Autobiography is a necessary passage, in this itinerary through subjectivity. And women's autobiographical practices are indispensable to understand the relationship between experience and narration. While I agree that the link between these two is deep, originary and foundational as Worthington says, I would like to add something more: Sidonie Smith contrasts traditional autobiography, where the subject was presumed to be universal (male, unique, unitary, unencumbered, escaping all forms of embodiment), with the new women's autobiographies, where the self is no longer prelinguistic and extralinguistic, where subjectivity is embodied, where the excluded and the colourful "talk back". Although this contrast is too schematic and rigid, it has a moment of truth. I recognise through it my own struggles for writing my personal experience and my effort to give experience and subjectivity back to the subjects of my history writing.
   A point of reference for this complex question can be found in the women's movements' insistence, implicitly and explicitly, on the need to maintain a tension between experience and narration. The movement based one of its major practice, consciousness-raising, on the narration of experience; this practice became crucial precisely as experience of narration. By reflecting upon this knot - narration of experience, experience of narration - in the history of feminism (I believe that we have not yet drawn all the implications, both practical and theoretical, from our practices), I infer that for this second knot I better not propose either to undo or loosen it, as I try to do for the first and third knots, and certainly not to cut it as if were a Gordian knot. I propose to keep it as a knot in one's handkerchief, in order not to forget - in our studies and in our politics - to find experience in narration and narration in experience.

Third knot
    A third knot involves what at first sight appears as grammatical questions: does subjectivity have a plural and can it stand adjectives? The problem does not touch the word "subject", which stands very well both plurals and adjectives. Actually some of the adjectives invented by feminist theorists are very meaningful, and have added new value to the term: "nomadic" (Braidotti), "excentric" (de Lauretis), "elusive" (Jane Flax). They express the great changes in subjectivity that I have been trying to describe talking of the death and resurrection of the subject. But with "subjectivity", it is a different question. Let me make some examples. In my research for this paper, I found mentions of "Victorian subjectivity" (Gagnier), "lesbian subjectivity" (Associazione etc), "erotic subjectivity" (Kulick and Willson), "racialised subjectivity" (Mama), "middle-class subjectivity" (Kessinger), "wartime subjectivities" (Summerfield). All these phrases generate in me some uneasiness, because the multiplication of subjectivities remind me of the stiffness of some identity politics; I am afraid that all those expressions reduce subjectivity drastically, depriving it of its doubleness because they privilege exclusively its empirical contents. An even greater uneasiness is stirred in me by the terms "female subjectivity" and "feminine subjectivity", because I do not like to understand the gender divide as slicing subjectivity neatly and evenly like a cake.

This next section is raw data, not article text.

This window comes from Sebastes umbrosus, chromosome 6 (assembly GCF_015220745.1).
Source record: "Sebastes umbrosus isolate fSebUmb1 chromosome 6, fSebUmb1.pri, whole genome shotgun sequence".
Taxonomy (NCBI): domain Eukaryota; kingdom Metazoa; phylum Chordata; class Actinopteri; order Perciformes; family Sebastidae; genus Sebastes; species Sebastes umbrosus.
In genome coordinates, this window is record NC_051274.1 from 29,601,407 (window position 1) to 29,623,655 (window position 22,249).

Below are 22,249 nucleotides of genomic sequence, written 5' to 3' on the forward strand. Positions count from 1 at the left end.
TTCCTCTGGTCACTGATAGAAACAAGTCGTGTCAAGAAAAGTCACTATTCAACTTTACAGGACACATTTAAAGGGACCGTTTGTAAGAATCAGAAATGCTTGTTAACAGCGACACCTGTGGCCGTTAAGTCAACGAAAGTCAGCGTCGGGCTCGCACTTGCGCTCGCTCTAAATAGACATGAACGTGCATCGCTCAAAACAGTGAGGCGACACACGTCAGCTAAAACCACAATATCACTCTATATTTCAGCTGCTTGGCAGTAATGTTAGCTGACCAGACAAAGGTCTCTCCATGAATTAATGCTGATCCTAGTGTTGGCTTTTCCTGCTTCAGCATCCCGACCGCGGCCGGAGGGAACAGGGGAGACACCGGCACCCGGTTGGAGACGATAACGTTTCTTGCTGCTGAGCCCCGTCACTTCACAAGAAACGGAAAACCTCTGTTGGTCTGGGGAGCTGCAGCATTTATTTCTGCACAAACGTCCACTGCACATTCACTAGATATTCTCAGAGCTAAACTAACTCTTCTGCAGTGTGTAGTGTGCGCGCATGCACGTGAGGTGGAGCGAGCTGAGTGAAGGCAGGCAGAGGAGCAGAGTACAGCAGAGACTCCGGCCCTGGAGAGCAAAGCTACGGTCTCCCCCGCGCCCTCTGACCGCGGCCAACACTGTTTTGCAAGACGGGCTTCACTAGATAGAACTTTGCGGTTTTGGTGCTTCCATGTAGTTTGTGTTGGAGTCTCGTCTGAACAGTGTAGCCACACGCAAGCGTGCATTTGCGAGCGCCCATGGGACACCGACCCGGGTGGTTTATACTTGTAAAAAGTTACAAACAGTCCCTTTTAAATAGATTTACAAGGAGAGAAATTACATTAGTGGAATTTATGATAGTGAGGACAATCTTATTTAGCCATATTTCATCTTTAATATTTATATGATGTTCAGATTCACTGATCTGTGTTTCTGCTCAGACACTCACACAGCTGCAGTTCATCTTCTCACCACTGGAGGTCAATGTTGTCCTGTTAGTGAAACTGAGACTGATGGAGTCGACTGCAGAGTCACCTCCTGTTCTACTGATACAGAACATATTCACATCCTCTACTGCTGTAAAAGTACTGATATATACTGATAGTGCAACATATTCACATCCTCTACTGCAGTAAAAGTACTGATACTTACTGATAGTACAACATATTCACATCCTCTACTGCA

However, this question is not solved by pointing out, as I have already done, the concomitance of opposition and typicality. It requires that we pick up the relationship between individual and collective, always a major theme for feminism in the second half of the twentieth century, and therefore the differences within the collective, whether they are based upon region, race and age. This much is involved today if we want to pose the issues of solidarity between women (which at a certain point came to be expressed in terms of "sisterhood", a word which I do not like very much, as I prefer terms based on elective affinities rather than on blood). The "grammatical" question is indeed highly political. The problem is that of becoming a collective subject that is capable of acting and thinking and imagining together, of moving like a subject while exalting the individual and individual relationships. Let me mention that the Women's Centre in Bologna has in many occasions given me the sense of putting into practice the double possibility of being a collective subject and giving recognition to individuals; I think that this is one of the secrets of their success.